FIG. 1 is a functional block diagram generally illustrating components of a system 100 that implements an embodiment of the invention. In this embodiment, the system 100 includes a local machine 101 and a remote computer 160 connected over a network 161, such as the Internet, an intranet, a wide area network, a local area network, or the like. Generally stated, the local machine 101 allows a user to browse resources, such as Web pages, served by the remote computer 160.

More specifically, the local machine 101 includes mechanisms for retrieving, viewing, and interacting with resources on the remote computer 160. Those mechanisms include browsing software 125 and a journal engine 127 hosted within a hosting environment 102. The browsing software 125 includes components for browsing Web pages and other markup-based resources or the like. The browsing software 125 may be components of an operating system or it may be a stand-alone application.

The journal engine 127 is a component that stores and retrieves information to and from a journal 128, sometimes called a travellog. The journal 128 maintains navigation-related information about locations (e.g., resources) that the user has visited. The journal 128 of this implementation extends the functionality of existing technologies by providing users back/forward access to non-navigation (navigation-like) activity. One example of such non-navigation activity may be significant changes to the same page which would reasonably lead a user to believe a navigation had occurred. The journal engine 127 acts as a layer between the browsing software 125 or any other navigation-related application (e.g., a stand-alone navigation-based application) and the journal 128. The journal engine 127 handles requests to add entries to the journal 128 (such as during a navigation) and requests to retrieve entries from the journal 128 (such as during a “back” or “forward” operation) from the browsing software 125 or from some other navigation-based application.

For the purpose of this discussion, a “session” is considered to be a series of navigations or navigation-like non-navigation activities that bear some relationship to each other. In one example, a session may correspond to an open browser window instance and include each location, resource, or the like that a user visits while that browser window exists. In another example, a session may correspond to a period during which a user visits resources that are combined as one navigation-based application, regardless of the duration of the browser instance. In other words, a user may interact with multiple “applications” using the same browser instance. Alternatively, a navigation-based application may execute in a stand alone fashion. In that case, a session may correspond to the period during which one or more of the application's windows are open. It should be apparent that other alternative scenarios exist that fit this definition of a session.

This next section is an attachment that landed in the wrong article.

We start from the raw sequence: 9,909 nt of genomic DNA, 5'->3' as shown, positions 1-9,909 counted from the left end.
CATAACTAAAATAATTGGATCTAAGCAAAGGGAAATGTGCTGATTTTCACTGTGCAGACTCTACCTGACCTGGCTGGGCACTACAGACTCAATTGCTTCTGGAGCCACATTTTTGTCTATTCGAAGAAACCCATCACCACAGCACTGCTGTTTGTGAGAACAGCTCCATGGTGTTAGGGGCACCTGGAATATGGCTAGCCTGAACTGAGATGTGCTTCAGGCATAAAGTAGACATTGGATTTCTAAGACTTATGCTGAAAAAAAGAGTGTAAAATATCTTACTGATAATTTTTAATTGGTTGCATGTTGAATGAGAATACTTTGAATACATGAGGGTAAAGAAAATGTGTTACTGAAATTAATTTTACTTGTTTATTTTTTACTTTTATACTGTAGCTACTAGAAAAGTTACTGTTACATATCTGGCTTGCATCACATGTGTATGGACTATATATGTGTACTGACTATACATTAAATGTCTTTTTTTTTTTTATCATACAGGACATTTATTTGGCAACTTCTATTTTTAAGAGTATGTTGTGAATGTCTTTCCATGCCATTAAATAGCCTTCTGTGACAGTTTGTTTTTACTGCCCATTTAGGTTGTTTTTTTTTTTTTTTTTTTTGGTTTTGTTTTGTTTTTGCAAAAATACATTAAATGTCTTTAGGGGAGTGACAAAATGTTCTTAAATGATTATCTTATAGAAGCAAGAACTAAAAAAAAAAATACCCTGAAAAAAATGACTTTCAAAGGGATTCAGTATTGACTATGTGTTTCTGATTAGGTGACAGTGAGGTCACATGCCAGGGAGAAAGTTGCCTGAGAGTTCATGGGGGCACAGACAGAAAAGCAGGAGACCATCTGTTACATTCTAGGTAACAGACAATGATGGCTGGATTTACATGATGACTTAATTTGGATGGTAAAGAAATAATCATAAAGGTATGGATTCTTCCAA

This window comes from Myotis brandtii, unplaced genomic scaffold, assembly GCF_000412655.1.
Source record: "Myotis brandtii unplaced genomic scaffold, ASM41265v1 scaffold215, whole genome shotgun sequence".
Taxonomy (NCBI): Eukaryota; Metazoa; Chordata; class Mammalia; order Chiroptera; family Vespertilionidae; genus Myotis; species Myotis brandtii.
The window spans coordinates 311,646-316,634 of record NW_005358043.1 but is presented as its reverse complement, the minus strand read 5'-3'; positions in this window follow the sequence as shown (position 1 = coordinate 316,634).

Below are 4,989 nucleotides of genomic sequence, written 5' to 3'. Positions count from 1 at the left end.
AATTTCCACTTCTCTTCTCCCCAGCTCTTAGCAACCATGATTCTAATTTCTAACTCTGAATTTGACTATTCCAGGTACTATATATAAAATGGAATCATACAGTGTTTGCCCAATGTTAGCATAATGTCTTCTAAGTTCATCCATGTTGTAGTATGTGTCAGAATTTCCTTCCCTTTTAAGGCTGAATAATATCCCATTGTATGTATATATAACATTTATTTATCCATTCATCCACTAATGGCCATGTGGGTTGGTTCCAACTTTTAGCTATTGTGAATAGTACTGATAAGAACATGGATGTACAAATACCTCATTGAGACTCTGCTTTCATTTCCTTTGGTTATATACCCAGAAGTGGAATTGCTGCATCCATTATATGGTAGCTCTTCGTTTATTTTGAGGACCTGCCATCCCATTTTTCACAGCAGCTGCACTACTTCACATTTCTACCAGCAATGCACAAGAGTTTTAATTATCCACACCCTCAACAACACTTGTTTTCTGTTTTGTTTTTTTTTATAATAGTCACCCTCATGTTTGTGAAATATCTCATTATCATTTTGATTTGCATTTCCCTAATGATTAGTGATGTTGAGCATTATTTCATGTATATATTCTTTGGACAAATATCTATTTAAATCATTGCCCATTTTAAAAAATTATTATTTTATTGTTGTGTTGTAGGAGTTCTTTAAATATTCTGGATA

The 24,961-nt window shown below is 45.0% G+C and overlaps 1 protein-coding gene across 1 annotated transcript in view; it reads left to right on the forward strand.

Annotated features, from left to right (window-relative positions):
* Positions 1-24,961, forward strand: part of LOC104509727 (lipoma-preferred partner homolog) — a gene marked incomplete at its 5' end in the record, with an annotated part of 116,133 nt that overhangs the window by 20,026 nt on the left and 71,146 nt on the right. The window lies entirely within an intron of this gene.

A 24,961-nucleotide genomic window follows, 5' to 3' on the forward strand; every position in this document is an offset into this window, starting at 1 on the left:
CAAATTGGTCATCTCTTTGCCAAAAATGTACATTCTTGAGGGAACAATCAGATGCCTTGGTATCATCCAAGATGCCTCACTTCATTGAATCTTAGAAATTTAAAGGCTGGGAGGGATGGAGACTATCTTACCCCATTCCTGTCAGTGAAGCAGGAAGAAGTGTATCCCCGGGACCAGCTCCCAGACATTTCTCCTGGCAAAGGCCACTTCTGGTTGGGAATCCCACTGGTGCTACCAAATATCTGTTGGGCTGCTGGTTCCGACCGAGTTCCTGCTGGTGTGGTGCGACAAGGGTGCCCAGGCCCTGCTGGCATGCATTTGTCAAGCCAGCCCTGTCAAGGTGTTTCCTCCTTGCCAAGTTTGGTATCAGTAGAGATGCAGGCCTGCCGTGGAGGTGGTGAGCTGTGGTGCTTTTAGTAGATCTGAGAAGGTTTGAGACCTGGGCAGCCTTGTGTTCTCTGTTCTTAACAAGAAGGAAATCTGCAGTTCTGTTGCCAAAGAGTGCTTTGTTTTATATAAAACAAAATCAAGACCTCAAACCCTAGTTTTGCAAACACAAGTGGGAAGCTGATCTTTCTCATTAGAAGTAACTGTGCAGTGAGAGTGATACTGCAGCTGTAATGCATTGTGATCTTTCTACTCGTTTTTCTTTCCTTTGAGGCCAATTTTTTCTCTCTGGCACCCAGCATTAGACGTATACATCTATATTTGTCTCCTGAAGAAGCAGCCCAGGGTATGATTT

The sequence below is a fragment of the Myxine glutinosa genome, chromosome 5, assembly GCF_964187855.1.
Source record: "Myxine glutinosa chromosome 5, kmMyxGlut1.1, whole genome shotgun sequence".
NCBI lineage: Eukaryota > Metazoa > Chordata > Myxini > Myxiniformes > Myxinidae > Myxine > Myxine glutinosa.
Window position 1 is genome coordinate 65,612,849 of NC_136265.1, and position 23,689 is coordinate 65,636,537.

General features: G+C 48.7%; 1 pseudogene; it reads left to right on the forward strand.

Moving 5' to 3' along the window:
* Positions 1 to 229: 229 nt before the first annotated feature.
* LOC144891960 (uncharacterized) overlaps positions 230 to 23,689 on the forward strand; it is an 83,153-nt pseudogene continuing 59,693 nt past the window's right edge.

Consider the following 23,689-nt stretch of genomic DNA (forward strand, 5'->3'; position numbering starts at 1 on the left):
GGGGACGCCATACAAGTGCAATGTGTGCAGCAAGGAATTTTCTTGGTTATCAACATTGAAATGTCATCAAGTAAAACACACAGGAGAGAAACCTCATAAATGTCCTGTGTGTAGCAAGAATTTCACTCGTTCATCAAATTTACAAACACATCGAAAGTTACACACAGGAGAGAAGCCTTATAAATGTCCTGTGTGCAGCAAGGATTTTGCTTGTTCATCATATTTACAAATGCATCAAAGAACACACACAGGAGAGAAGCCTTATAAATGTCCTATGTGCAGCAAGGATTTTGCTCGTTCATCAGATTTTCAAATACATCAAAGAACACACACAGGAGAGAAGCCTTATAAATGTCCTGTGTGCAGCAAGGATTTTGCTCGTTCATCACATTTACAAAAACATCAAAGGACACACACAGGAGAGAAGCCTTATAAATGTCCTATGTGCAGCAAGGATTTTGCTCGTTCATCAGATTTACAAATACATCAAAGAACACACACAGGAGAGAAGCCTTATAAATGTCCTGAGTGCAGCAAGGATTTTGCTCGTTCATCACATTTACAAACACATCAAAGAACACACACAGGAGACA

The journal engine 127 is configured to maintain at least one journal 128 that includes navigation-related information for a particular browsing session. The journal engine 127 may also create and maintain multiple journals 128 for a session. For example if the session corresponds to an application that uses multiple windows, a separate journal may be created for each window or even, perhaps, for each frame within a window. Alternatively, one journal 128 could be used. For simplicity of discussion only, the journal 128 will be described here in conjunction with a single session. As just mentioned, however, a session may involve multiple journals 128, or the journal 128 could possibly correspond to multiple sessions. A resource, such as a window, may include a public property that identifies a particular journal (e.g., journal 128) that is associated with the resource. In one enhancement, isolation between sessions may be achieved by using one journal per session, window, or even application. In that case, a system journal 126 may also be used to represent session-neutral navigations, where the system journal 126 includes substantially all the navigations that have occurred, but may not be accessible at the application level.

The journal 128 includes entries that identify each location or resource that the user has visited during a session. In addition, the journal engine 127 is configured to create, on demand, additional entries in the journal 128 that may not necessarily correspond to an actual navigation. More precisely, an application (or a resource of the application) may issue an instruction to add an entry in the journal, and include in that entry sufficient information for that the user can navigate back to the particular state that existed when the entry was added. In one specific embodiment, the journal 128 may be an instance of a class having methods substantially as follows:

class Journal
{
public void AddEntry ( JournalEntry journalEntry );
public JournalEntry RemoveEntry ( int offset );
}

As shown, the class has two methods: a RemoveEntry method and an AddEntry method. These two methods may operate in substantially the following manner:

AddEntry
Method public void AddEntry (JournalEntry journalEntry)
Description This method is used to add a JournalEntry to the Journal.
Parameter journalEntry - Instance of a class derived from the
JournalEntry class. The object is saved in the Journal.
When it is popped from the Back or Forward stack, its
Replay method invoked.

RemoveEntry
Method public JournalEntry RemoveEntry (int offset)
Description This method is used to remove a JournalEntry at a
given offset from the Journal. The removed JournalEntry
object is returned.